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What does a winning nursing job applicant look like?

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2. Network

This is all about making and maintaining connections, and you can do this in so many different ways, like the following:

a) Create a business card and hand it out to people who are in administration positions or might have lines on nursing jobs. Collect their business cards and send them occasional messages (e.g., at Christmas or whenever you make a job transition) to let them know what you’re doing. The day may come when you’re the perfect fit for a position they know about.

b) If you’re planning on applying for a posted position, call the unit manager or the HR person to whom you’ll be sending your application. Introduce yourself, express enthusiasm about the position and give a quick pitch about yourself. Tell the individual that you’ll be sending in your application, and when it lands in front of that person, he or she will be able to put a voice to a name and think, “Oh yes, this was the person who….”

c) If you’re a new grad looking for a job or you’re between jobs, do some volunteer work at the hospital or clinic where you’d like to work. If you eventually apply for a job opening there, you’ll have an “in” because you’ll know many of the hospital staff and you’ll know the culture of the place.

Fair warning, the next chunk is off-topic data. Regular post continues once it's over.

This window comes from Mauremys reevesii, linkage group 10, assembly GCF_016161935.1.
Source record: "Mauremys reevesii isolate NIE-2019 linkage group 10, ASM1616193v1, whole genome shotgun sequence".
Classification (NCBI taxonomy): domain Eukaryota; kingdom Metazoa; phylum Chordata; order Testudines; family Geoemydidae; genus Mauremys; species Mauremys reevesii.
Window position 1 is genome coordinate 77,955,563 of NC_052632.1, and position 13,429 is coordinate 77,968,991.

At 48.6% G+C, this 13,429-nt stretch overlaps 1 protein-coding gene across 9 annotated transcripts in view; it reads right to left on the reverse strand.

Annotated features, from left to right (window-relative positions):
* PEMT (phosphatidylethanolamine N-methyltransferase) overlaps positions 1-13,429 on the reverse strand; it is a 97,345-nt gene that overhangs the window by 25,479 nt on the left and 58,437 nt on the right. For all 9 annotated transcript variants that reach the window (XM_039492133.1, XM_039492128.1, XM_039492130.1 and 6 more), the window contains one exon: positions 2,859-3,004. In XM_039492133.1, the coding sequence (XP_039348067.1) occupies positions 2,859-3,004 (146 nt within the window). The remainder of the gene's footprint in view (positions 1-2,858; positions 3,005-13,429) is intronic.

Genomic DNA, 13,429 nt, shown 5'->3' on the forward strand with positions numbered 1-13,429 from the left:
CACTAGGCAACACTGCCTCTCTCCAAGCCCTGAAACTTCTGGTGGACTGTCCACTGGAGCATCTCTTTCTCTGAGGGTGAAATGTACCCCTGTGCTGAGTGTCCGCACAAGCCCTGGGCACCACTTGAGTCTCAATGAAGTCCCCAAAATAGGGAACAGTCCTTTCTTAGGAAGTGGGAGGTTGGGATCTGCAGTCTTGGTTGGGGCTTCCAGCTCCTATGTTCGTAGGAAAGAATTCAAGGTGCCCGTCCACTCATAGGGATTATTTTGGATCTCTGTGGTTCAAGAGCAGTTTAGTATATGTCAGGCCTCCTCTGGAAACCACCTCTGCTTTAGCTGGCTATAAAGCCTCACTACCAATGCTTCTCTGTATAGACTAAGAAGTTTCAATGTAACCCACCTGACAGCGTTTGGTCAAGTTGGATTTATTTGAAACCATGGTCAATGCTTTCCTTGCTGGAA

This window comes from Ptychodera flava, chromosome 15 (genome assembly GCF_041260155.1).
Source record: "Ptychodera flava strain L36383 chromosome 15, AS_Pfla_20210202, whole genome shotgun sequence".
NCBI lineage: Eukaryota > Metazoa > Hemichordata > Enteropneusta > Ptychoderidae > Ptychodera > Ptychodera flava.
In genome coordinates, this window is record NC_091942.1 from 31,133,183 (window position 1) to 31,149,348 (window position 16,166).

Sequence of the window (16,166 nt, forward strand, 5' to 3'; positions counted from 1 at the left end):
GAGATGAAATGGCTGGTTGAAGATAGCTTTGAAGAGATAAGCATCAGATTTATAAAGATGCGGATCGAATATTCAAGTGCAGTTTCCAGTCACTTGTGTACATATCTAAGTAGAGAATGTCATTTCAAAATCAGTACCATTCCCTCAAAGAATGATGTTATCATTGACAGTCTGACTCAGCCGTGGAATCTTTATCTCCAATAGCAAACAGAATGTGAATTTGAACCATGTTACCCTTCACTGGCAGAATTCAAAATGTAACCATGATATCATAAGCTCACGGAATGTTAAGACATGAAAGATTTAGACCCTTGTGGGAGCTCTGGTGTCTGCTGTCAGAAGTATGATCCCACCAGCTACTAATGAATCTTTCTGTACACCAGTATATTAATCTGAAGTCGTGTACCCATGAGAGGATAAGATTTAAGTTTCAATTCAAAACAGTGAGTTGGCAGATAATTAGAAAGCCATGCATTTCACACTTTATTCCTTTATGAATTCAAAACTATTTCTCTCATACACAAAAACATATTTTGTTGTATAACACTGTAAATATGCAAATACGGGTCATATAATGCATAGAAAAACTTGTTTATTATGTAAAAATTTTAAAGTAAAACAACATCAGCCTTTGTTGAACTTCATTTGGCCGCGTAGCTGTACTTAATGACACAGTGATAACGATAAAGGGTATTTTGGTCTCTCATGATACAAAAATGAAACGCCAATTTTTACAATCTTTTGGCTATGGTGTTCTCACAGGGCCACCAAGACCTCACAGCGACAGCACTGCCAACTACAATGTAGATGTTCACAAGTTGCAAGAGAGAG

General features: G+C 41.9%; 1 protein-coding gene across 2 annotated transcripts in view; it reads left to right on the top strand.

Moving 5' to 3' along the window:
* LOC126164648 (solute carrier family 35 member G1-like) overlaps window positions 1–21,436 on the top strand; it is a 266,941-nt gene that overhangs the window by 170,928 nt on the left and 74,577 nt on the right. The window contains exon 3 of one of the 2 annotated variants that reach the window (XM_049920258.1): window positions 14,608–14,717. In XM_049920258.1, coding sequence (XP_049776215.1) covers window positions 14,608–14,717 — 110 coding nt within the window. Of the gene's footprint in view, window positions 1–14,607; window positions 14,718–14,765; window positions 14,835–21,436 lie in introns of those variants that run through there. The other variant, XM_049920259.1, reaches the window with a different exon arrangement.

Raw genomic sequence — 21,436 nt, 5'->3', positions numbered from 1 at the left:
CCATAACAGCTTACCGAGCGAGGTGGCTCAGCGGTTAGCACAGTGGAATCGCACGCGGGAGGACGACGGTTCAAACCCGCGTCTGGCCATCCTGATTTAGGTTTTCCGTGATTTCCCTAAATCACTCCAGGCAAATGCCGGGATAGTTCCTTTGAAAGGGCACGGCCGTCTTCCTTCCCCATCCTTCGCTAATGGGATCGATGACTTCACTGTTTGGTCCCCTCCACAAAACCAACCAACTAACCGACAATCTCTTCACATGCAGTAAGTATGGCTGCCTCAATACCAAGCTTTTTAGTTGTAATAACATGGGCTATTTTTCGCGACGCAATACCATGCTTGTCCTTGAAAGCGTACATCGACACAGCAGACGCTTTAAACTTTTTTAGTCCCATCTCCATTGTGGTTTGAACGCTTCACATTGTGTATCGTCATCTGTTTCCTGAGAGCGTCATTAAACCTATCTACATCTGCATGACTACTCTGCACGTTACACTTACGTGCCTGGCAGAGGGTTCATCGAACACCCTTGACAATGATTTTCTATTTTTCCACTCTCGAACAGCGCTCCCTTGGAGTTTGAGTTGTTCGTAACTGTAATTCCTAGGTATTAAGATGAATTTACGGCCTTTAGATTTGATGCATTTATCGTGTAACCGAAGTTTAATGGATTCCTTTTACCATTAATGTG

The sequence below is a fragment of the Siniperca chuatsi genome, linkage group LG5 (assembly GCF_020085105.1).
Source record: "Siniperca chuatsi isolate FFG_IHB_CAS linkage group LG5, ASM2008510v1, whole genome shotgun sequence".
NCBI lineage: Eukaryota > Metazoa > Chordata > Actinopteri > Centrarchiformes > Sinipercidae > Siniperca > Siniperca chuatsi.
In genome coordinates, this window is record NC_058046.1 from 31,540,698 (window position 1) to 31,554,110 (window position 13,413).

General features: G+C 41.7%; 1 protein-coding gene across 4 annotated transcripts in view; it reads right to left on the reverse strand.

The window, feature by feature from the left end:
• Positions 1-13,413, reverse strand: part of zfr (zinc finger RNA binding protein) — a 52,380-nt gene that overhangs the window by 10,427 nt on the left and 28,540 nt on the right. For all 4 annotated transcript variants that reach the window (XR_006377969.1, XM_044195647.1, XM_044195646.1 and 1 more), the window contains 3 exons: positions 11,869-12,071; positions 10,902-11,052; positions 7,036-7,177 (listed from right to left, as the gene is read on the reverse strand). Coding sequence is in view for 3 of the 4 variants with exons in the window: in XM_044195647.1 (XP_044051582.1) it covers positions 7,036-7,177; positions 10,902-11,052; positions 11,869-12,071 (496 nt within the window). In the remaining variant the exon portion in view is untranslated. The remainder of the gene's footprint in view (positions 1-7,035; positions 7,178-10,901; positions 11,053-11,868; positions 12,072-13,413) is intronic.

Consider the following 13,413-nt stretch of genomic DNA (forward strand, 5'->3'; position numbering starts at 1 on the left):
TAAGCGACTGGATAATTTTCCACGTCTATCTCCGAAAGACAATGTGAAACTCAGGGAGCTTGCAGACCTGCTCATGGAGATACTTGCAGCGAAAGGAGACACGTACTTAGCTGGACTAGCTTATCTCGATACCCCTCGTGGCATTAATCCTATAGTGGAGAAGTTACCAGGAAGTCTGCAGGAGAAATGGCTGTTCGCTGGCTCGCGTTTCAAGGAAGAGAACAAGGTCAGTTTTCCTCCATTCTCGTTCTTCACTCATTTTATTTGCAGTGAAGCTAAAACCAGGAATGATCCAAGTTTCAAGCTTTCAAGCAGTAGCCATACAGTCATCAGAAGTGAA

d) After you’ve been interviewed for a position, send a thank you letter to the interviewing team. Even if you don’t get the job, these people may be there for a while and will likely remember you should you apply for another position in the future.

Next: Possessing skills that are in demand →

Cynthia Dusseault
Cynthia Dusseault is a professional freelance writer with both a health and an education background. A former medical radiation technologist and elementary school teacher, she realized that no matter what she did, she was drawn to any task that involved writing, so she decided, over a decade ago, to write full-time. Since then, she has written for a variety of magazines and websites including Nursing PRN, National Review of Medicine, University Affairs, Your Health, Education Leaders Today, Today's Parent, Children's Playmate, WeightWatchers.ca and many more. She has written about topics such as asthma, genital herpes, circumcision, teleradiology, body art, learning disabilities and exercise trends, and she absolutely adores the fact that writing—particularly doing the research for the articles she writes—makes her a lifelong learner.

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